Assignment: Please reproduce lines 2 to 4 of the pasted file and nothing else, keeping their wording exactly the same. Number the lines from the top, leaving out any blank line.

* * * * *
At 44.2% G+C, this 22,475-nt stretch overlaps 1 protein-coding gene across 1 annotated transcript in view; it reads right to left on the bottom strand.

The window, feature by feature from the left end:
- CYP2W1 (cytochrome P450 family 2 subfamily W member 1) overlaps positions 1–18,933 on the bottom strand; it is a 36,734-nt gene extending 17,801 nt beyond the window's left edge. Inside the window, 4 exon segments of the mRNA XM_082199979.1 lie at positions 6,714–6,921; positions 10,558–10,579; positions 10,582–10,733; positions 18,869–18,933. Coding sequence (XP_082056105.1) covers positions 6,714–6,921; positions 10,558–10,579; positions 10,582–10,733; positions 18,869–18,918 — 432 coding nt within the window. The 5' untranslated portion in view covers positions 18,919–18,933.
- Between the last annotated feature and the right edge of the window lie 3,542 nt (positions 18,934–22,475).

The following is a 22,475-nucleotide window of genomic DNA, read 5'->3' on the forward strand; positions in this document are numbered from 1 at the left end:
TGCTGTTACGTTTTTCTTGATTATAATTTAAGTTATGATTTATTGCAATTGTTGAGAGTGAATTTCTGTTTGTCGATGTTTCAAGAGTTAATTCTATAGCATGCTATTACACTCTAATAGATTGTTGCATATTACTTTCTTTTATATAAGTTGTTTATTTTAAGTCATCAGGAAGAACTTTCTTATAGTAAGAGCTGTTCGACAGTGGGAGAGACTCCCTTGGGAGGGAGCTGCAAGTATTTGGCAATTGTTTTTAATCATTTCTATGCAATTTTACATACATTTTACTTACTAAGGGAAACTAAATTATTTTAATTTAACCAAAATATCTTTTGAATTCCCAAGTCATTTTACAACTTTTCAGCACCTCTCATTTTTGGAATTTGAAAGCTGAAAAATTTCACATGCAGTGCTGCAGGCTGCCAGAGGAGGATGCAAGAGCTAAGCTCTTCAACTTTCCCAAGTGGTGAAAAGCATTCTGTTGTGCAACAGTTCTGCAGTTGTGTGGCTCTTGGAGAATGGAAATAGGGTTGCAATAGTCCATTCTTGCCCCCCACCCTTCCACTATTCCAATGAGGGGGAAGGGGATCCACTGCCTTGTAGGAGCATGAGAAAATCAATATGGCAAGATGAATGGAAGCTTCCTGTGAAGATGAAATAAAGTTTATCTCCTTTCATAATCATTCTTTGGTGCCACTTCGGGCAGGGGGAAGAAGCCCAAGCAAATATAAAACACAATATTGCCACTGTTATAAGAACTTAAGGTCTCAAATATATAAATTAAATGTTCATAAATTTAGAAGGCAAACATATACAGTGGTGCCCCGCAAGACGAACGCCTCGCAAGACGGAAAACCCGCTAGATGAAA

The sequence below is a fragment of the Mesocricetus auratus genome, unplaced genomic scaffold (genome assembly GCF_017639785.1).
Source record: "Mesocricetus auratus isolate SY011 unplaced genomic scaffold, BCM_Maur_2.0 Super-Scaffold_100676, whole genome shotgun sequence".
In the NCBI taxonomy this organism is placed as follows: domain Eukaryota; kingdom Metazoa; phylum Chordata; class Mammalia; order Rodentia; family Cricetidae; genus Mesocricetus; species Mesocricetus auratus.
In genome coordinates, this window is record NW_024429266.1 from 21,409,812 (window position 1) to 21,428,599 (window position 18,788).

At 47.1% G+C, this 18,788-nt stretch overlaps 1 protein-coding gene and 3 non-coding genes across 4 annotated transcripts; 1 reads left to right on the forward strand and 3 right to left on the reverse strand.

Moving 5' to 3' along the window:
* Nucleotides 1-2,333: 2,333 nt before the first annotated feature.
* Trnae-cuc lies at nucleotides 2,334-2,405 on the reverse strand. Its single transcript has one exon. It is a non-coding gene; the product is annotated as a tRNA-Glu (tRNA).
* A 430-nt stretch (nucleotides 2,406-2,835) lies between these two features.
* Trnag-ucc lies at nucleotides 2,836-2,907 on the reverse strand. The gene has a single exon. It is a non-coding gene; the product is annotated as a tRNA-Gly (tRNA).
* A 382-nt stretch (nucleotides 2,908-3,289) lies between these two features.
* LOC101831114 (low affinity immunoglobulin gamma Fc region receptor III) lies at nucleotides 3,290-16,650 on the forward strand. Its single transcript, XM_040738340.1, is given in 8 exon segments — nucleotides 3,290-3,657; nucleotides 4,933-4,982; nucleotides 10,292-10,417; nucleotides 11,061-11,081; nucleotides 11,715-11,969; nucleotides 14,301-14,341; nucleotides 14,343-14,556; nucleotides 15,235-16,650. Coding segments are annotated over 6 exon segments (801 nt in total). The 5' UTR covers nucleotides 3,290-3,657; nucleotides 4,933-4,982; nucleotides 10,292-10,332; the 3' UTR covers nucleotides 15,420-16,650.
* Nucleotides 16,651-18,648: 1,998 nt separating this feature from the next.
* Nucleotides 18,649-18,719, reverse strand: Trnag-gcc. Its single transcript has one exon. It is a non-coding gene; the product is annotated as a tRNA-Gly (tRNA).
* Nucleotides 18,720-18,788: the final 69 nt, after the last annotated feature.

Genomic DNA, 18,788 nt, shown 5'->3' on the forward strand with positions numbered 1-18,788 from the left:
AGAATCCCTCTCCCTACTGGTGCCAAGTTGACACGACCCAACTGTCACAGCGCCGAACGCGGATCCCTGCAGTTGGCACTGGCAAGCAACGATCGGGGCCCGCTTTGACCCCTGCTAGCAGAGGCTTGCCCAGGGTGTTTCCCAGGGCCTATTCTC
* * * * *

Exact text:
The window, feature by feature from the left end:
- CYP2W1 (cytochrome P450 family 2 subfamily W member 1) overlaps positions 1–18,933 on the bottom strand; it is a 36,734-nt gene extending 17,801 nt beyond the window's left edge. Inside the window, 4 exon segments of the mRNA XM_082199979.1 lie at positions 6,714–6,921; positions 10,558–10,579; positions 10,582–10,733; positions 18,869–18,933. Coding sequence (XP_082056105.1) covers positions 6,714–6,921; positions 10,558–10,579; positions 10,582–10,733; positions 18,869–18,918 — 432 coding nt within the window. The 5' untranslated portion in view covers positions 18,919–18,933.
- Between the last annotated feature and the right edge of the window lie 3,542 nt (positions 18,934–22,475).